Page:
• The find command line to calculate the sum of the apparent size of regular files (I exclude symlink files for my purpose) is basically what I was looking for (now that I know that the "real size" I was asking about does not exist). – Matthias Sep 2 '19 at 18:40
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Rsync and other tools will not copy directories exactly. They may or may not copy sparse files exactly. This is not something to be concerned about in general.

Consider the following bash example.

 mkdir -p /tmp/demo/a
 cd /tmp/demo/a
 touch {1..10000}
 ls -ld

this creates 10,000 files and lists the size of the directory holding them. On my system I get a directory of size 155648 bytes. Now remove 9,000 of them and check the size again.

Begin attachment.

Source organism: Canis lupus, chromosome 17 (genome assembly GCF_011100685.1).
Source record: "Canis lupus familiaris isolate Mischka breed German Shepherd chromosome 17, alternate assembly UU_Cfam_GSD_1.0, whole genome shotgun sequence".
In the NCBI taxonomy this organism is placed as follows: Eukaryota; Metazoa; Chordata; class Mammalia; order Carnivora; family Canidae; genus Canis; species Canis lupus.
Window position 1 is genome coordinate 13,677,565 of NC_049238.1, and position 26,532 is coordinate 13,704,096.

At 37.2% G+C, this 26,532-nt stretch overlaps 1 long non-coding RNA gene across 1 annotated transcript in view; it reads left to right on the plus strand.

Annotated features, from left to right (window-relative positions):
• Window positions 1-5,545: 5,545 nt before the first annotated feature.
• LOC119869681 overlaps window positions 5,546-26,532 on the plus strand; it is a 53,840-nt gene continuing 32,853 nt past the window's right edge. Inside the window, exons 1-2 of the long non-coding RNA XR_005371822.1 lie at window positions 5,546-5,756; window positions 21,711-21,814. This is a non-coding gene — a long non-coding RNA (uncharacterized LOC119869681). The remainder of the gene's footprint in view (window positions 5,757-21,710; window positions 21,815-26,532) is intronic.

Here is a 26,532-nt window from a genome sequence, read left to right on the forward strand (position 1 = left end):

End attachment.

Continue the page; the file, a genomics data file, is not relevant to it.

rm ????
 ls -ld

The size of the directory for me is unchanged at 155648 bytes. Now make a copy, here I am using cp but it could be rsync or cpio or anything else that copies files

 cd ..
 cp -r a b
 ls -l

For me the b directory is only 20,480 bytes, i.e. 135,168 smaller. This is because the a directory has space in it for the entry for the file 3141 which was deleted, but b doesn't have this space allocated.

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  • That's a nice example, answering some of my questions. I accepted the other answer as it explains other aspects of my questions too. – Matthias Sep 2 '19 at 18:32